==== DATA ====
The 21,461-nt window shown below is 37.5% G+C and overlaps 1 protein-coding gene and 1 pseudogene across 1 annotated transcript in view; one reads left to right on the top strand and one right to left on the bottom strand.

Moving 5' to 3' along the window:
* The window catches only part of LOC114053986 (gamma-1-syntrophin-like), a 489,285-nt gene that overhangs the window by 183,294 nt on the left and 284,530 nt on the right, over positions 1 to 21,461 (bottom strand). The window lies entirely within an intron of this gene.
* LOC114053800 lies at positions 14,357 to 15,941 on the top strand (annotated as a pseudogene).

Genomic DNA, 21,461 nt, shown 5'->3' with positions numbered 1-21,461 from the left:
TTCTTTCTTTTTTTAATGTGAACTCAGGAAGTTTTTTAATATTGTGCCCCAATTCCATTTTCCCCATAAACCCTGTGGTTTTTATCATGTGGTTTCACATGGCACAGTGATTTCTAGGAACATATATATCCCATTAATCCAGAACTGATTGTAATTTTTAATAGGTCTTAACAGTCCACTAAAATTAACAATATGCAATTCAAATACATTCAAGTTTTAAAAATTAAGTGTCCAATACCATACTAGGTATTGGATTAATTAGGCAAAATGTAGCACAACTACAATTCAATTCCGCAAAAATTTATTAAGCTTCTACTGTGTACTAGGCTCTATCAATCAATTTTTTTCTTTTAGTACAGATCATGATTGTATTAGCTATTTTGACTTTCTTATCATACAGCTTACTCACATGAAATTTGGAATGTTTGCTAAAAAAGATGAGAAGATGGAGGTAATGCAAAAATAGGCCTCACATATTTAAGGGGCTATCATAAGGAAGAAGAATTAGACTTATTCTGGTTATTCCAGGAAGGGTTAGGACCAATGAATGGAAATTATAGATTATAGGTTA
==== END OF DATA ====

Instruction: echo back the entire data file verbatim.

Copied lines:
The 21,461-nt window shown below is 37.5% G+C and overlaps 1 protein-coding gene and 1 pseudogene across 1 annotated transcript in view; one reads left to right on the top strand and one right to left on the bottom strand.

Moving 5' to 3' along the window:
* The window catches only part of LOC114053986 (gamma-1-syntrophin-like), a 489,285-nt gene that overhangs the window by 183,294 nt on the left and 284,530 nt on the right, over positions 1 to 21,461 (bottom strand). The window lies entirely within an intron of this gene.
* LOC114053800 lies at positions 14,357 to 15,941 on the top strand (annotated as a pseudogene).

Genomic DNA, 21,461 nt, shown 5'->3' with positions numbered 1-21,461 from the left:
TTCTTTCTTTTTTTAATGTGAACTCAGGAAGTTTTTTAATATTGTGCCCCAATTCCATTTTCCCCATAAACCCTGTGGTTTTTATCATGTGGTTTCACATGGCACAGTGATTTCTAGGAACATATATATCCCATTAATCCAGAACTGATTGTAATTTTTAATAGGTCTTAACAGTCCACTAAAATTAACAATATGCAATTCAAATACATTCAAGTTTTAAAAATTAAGTGTCCAATACCATACTAGGTATTGGATTAATTAGGCAAAATGTAGCACAACTACAATTCAATTCCGCAAAAATTTATTAAGCTTCTACTGTGTACTAGGCTCTATCAATCAATTTTTTTCTTTTAGTACAGATCATGATTGTATTAGCTATTTTGACTTTCTTATCATACAGCTTACTCACATGAAATTTGGAATGTTTGCTAAAAAAGATGAGAAGATGGAGGTAATGCAAAAATAGGCCTCACATATTTAAGGGGCTATCATAAGGAAGAAGAATTAGACTTATTCTGGTTATTCCAGGAAGGGTTAGGACCAATGAATGGAAATTATAGATTATAGGTTA